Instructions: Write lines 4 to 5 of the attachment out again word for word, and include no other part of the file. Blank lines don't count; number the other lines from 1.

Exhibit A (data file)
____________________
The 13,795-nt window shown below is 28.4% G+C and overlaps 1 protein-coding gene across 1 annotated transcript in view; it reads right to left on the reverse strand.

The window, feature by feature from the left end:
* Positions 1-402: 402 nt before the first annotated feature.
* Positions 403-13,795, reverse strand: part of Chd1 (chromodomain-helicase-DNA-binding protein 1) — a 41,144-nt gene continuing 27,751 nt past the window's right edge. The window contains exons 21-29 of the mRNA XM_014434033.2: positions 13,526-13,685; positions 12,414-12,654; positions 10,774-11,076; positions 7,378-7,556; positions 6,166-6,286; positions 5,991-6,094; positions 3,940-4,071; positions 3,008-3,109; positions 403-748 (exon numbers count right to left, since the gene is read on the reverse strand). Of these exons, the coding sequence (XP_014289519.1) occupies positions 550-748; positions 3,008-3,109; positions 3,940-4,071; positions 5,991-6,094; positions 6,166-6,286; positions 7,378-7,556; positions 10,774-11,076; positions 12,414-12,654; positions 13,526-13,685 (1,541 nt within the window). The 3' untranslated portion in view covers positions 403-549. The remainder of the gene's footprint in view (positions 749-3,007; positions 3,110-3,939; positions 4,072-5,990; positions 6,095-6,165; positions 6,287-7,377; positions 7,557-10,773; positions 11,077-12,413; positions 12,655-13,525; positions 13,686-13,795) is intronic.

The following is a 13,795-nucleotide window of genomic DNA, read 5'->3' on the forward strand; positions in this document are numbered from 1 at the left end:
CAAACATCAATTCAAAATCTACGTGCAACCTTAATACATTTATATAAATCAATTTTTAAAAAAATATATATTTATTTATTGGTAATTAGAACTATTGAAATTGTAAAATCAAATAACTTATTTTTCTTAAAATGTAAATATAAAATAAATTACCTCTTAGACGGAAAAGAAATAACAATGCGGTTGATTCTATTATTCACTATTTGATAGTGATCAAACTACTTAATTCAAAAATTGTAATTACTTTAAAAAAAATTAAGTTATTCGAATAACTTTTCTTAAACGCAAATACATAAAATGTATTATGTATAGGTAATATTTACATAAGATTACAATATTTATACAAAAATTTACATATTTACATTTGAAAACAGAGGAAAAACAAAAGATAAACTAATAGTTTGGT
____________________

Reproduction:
* Positions 403-13,795, reverse strand: part of Chd1 (chromodomain-helicase-DNA-binding protein 1) — a 41,144-nt gene continuing 27,751 nt past the window's right edge. The window contains exons 21-29 of the mRNA XM_014434033.2: positions 13,526-13,685; positions 12,414-12,654; positions 10,774-11,076; positions 7,378-7,556; positions 6,166-6,286; positions 5,991-6,094; positions 3,940-4,071; positions 3,008-3,109; positions 403-748 (exon numbers count right to left, since the gene is read on the reverse strand). Of these exons, the coding sequence (XP_014289519.1) occupies positions 550-748; positions 3,008-3,109; positions 3,940-4,071; positions 5,991-6,094; positions 6,166-6,286; positions 7,378-7,556; positions 10,774-11,076; positions 12,414-12,654; positions 13,526-13,685 (1,541 nt within the window). The 3' untranslated portion in view covers positions 403-549. The remainder of the gene's footprint in view (positions 749-3,007; positions 3,110-3,939; positions 4,072-5,990; positions 6,095-6,165; positions 6,287-7,377; positions 7,557-10,773; positions 11,077-12,413; positions 12,655-13,525; positions 13,686-13,795) is intronic.

The following is a 13,795-nucleotide window of genomic DNA, read 5'->3' on the forward strand; positions in this document are numbered from 1 at the left end: